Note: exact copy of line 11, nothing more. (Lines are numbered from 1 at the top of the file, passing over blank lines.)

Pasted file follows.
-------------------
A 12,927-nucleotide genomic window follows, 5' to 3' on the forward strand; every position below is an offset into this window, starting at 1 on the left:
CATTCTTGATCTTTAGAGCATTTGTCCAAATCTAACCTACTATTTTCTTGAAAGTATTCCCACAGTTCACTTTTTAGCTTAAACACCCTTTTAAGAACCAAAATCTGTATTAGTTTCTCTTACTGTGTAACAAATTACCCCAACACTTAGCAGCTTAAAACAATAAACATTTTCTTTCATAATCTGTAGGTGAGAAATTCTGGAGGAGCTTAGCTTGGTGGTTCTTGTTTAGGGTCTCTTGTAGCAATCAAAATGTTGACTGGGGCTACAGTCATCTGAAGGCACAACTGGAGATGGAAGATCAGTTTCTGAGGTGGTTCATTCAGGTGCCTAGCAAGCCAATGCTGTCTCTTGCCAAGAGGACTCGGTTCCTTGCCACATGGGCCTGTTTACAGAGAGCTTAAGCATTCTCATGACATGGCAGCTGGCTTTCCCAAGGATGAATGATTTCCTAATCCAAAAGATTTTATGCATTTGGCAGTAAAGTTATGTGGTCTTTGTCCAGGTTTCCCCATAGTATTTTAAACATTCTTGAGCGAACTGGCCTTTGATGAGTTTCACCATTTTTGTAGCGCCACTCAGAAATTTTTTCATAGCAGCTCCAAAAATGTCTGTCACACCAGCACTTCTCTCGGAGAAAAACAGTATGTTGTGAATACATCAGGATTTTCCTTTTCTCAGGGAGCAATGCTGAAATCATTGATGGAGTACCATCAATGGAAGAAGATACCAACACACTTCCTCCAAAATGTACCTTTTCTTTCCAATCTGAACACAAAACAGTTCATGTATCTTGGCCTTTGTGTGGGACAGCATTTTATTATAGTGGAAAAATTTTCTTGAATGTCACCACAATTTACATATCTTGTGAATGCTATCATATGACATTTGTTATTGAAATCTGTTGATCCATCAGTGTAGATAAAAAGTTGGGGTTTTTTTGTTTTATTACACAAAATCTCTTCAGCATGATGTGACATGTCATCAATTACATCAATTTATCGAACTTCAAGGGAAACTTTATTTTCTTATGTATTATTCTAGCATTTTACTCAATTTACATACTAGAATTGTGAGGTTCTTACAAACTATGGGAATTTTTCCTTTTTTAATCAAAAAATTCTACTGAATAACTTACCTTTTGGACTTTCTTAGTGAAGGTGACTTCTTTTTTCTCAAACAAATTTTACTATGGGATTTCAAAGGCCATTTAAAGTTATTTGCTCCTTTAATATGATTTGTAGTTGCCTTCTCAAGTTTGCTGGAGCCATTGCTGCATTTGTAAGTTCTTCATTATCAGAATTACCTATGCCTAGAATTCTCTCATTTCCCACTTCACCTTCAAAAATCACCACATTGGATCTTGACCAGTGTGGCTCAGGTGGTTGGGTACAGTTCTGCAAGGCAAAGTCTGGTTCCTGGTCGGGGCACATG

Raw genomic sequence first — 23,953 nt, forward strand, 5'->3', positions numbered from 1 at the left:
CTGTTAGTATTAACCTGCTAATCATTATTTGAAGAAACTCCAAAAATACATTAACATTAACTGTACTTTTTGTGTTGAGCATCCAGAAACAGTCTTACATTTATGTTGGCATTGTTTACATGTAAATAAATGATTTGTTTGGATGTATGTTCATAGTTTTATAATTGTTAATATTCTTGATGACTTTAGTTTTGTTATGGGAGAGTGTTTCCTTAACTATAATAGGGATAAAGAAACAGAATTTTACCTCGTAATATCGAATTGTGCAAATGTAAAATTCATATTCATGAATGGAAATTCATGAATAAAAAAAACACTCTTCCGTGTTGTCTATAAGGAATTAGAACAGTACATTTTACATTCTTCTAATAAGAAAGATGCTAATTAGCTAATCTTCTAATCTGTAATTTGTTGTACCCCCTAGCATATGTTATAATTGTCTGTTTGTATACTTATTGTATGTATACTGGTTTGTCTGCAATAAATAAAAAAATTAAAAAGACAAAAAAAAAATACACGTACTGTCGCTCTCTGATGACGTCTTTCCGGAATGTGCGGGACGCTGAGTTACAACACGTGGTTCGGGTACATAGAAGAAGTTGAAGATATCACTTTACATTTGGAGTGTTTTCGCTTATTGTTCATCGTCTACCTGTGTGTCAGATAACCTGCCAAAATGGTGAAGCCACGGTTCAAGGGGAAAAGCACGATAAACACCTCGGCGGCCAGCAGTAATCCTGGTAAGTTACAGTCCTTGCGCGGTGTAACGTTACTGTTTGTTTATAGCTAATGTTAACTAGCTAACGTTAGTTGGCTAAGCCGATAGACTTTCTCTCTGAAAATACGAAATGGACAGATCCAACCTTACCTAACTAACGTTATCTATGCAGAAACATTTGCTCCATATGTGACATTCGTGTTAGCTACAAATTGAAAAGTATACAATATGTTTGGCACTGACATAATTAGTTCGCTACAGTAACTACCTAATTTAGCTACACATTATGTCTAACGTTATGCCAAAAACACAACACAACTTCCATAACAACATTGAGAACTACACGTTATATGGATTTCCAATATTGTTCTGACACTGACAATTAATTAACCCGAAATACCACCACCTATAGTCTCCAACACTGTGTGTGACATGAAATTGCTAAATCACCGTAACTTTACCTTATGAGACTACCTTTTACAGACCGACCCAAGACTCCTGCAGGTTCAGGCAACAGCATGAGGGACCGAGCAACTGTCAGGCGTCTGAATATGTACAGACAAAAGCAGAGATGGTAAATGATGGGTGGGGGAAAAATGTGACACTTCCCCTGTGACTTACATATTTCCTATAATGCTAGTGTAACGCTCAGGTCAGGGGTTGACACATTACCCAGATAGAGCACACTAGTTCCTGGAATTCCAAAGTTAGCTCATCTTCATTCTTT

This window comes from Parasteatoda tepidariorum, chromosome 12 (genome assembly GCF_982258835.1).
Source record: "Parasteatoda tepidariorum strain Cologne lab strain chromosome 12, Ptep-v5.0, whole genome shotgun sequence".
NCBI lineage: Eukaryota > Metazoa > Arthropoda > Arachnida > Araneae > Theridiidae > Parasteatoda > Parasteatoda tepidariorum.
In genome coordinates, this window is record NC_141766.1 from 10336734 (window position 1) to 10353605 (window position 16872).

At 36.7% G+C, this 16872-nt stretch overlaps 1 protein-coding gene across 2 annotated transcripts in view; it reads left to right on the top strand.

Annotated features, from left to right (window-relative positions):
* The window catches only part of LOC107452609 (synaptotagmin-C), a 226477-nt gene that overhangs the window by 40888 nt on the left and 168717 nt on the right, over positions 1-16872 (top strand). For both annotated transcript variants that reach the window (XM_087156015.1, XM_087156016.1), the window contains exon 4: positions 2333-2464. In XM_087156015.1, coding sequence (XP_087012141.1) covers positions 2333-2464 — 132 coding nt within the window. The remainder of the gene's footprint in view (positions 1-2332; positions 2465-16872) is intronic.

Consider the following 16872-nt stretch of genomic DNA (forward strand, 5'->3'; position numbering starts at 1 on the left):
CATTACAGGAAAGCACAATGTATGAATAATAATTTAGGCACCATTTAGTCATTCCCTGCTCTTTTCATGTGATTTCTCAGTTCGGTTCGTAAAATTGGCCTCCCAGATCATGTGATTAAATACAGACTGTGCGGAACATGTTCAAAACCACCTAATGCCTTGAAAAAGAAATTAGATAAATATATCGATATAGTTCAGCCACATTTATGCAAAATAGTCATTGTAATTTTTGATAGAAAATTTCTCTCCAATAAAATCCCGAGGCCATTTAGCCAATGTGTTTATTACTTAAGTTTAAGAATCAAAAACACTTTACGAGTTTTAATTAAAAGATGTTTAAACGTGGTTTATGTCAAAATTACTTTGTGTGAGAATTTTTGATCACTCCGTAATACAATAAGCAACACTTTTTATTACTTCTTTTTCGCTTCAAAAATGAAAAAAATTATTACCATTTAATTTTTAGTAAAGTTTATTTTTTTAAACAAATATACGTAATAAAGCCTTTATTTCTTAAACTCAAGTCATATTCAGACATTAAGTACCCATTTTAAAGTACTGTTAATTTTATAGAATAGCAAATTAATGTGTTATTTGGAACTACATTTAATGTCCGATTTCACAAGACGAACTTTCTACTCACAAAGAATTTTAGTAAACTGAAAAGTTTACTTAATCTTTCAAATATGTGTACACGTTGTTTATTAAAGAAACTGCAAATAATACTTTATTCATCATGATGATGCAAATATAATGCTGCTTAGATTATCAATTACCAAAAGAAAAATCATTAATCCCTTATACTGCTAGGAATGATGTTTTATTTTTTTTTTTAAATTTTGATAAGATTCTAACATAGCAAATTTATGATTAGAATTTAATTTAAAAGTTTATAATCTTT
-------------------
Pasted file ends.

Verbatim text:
* The window catches only part of LOC107452609 (synaptotagmin-C), a 226477-nt gene that overhangs the window by 40888 nt on the left and 168717 nt on the right, over positions 1-16872 (top strand). For both annotated transcript variants that reach the window (XM_087156015.1, XM_087156016.1), the window contains exon 4: positions 2333-2464. In XM_087156015.1, coding sequence (XP_087012141.1) covers positions 2333-2464 — 132 coding nt within the window. The remainder of the gene's footprint in view (positions 1-2332; positions 2465-16872) is intronic.